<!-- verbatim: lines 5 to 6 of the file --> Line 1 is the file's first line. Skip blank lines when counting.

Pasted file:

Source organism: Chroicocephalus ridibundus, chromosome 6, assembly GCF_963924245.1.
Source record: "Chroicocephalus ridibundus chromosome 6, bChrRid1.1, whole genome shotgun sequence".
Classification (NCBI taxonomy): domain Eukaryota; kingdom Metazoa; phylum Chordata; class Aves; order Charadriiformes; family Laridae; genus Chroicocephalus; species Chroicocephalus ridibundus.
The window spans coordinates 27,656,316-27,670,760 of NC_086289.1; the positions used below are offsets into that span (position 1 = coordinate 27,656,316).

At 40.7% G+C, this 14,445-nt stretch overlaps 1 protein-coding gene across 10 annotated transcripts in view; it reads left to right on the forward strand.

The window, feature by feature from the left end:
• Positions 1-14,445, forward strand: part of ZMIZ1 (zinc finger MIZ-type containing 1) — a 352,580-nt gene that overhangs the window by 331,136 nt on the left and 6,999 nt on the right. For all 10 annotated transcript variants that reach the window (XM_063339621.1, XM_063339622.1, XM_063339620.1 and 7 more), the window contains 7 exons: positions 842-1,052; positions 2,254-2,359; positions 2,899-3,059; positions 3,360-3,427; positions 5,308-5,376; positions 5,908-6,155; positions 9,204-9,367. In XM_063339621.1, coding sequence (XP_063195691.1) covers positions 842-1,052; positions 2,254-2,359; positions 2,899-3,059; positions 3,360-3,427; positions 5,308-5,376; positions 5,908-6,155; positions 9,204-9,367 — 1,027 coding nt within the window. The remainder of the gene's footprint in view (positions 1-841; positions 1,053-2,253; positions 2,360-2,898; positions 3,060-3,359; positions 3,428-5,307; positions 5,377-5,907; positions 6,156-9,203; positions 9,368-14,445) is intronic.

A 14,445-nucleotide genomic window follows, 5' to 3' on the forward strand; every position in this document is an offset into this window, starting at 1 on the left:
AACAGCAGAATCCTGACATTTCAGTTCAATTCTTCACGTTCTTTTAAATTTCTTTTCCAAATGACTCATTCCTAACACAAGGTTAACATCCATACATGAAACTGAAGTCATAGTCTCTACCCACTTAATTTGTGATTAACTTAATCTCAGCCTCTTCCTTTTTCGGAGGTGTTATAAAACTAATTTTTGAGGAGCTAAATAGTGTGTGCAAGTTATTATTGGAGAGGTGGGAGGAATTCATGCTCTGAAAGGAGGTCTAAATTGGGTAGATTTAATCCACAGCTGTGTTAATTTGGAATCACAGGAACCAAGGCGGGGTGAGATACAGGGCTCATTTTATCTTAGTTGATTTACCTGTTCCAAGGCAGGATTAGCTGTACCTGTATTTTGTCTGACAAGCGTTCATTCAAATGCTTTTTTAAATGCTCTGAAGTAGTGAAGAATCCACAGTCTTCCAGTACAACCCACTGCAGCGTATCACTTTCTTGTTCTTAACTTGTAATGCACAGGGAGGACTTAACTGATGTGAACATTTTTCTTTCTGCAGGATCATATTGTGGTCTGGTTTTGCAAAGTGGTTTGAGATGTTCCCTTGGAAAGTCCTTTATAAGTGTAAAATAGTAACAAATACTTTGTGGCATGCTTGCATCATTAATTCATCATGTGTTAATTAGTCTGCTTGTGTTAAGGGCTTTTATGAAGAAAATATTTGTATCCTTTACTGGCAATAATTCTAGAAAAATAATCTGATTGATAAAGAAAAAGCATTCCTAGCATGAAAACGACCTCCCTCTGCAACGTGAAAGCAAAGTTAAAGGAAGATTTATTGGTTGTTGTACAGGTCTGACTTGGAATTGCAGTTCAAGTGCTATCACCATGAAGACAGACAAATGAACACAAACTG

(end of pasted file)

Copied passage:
At 40.7% G+C, this 14,445-nt stretch overlaps 1 protein-coding gene across 10 annotated transcripts in view; it reads left to right on the forward strand.

The window, feature by feature from the left end: